Let’s not mince our words. Bear markets are painful and can be downright scary, but they also present unique opportunities to improve your financial situation.
High inflation, historic rate hikes by the Fed and the threat of a recession can weigh heavily on an investor’s conscience. Meanwhile, uplifting news has seemed pretty hard to come by lately. The most recent core CPI reading (opens in a new tab) – which excludes food and energy – rose 6.6% year-on-year to a 40-year high, while the headline CPI hit 8.2%, recording its seventh month consecutive above 8%.
But I have a specific playbook ready in case the markets go down. For example, I know that falling stock prices make it easier to turn over expensive investments, lower my tax bill, and put more money to work. (The opinions expressed are those of the author and may not be indicative of the experiences of others.)
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Here are some ways to take advantage of the opportunities available to you:
Convert a Traditional IRA to a Roth IRA
When assessing your financial situation, one of the first things to consider is long-term savings. If you currently have a traditional IRA, you might want to consider converting it to a Roth IRA. A Roth IRA requires contributions to be made in after-tax dollars, but with the resulting earnings untaxed if you maintain the account for at least five years and are 59½ or older at the time of withdrawal.
Yes, you will have to pay tax on the account balance that is transferred, but converting when the market is down means your account will likely be worth less, resulting in a lower tax bill.
Collect tax losses
Tax loss harvesting, the practice of realizing capital losses to offset capital gains, can also help reduce your tax bill. Any investment losses can be deducted from realized capital gains, while additional losses can be used to reduce your taxable income by up to $3,000, or they can be carried forward for use in subsequent tax years.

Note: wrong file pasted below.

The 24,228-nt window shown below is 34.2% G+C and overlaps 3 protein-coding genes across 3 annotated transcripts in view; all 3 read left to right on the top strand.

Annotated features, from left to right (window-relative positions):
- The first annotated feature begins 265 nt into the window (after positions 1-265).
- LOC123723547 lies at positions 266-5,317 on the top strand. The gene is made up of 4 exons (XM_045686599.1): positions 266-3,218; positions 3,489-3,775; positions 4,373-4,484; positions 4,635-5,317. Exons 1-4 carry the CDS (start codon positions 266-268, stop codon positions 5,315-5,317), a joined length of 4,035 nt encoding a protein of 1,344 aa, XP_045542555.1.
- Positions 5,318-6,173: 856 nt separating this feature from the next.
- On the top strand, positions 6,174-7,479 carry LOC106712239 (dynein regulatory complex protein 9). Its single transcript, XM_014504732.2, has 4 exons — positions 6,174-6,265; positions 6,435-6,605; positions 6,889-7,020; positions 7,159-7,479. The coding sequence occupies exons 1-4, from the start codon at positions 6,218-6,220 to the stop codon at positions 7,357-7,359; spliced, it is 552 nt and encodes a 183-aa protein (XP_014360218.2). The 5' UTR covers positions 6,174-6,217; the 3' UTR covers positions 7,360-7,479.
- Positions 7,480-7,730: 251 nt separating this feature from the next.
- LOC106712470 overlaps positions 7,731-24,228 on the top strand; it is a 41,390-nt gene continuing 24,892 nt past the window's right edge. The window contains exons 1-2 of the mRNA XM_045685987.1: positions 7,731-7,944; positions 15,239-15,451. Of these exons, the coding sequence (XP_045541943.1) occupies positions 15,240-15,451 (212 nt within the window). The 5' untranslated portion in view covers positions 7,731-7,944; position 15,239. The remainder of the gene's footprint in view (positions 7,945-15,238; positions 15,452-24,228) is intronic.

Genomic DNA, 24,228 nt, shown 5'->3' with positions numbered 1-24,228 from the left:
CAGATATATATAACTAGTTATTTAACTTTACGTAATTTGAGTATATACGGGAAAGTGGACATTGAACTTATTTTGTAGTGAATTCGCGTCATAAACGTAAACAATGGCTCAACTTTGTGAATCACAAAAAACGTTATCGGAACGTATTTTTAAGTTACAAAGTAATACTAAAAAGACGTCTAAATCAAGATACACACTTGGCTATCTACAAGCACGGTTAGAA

The process is relatively simple. You first sell an investment that is trading below your original purchase price. To maintain your market exposure, reinvest the sale proceeds in another security that fits your asset allocation strategy. The value of the loss you realized then becomes available to reduce taxable capital gains and potentially taxable income.
Reduce costs by opting for lower-cost investments
Although investment fees may seem small, they can have a major impact on your long-term portfolio. Take a look at your investments and see where you might be able to switch from expensive funds to funds with lower expense ratios. The tax costs of liquidating positions with large embedded gains can keep an investor in high-cost funds. When the markets are down, these costs are also reduced, providing an excellent opportunity to turn to a lower cost investment.
Over a 30-year period, going from a fund with an expense ratio of 0.47% (the average for mutual funds) to an expense ratio of 0.06% (the average for index funds) could mean about 12% more money in your account.
Get off the sideline
Many studies have shown that time in market is the biggest predictor of investment success. But even the most disciplined investor may have seen the eye-watering valuations of recent years and been hesitant to invest new cash. With valuations now coming down to earth, investors may feel a little better about rolling out this dry powder.
The market and the economy fluctuate by nature, but sophisticated investors know that bear markets also present opportunities. Investors should consider using this bear market, and everything in the future, to put themselves and their portfolios on a stronger footing.
Nothing in this communication should be construed as an offer, recommendation or solicitation to buy or sell securities. In addition, investors are encouraged to consult their personal tax advisers regarding their particular circumstances.
This article was written by and presents the views of our contributing advisor, not Kiplinger’s editorial staff. You can check advisor records with the SEC (opens in a new tab) or with FINRA (opens in a new tab).
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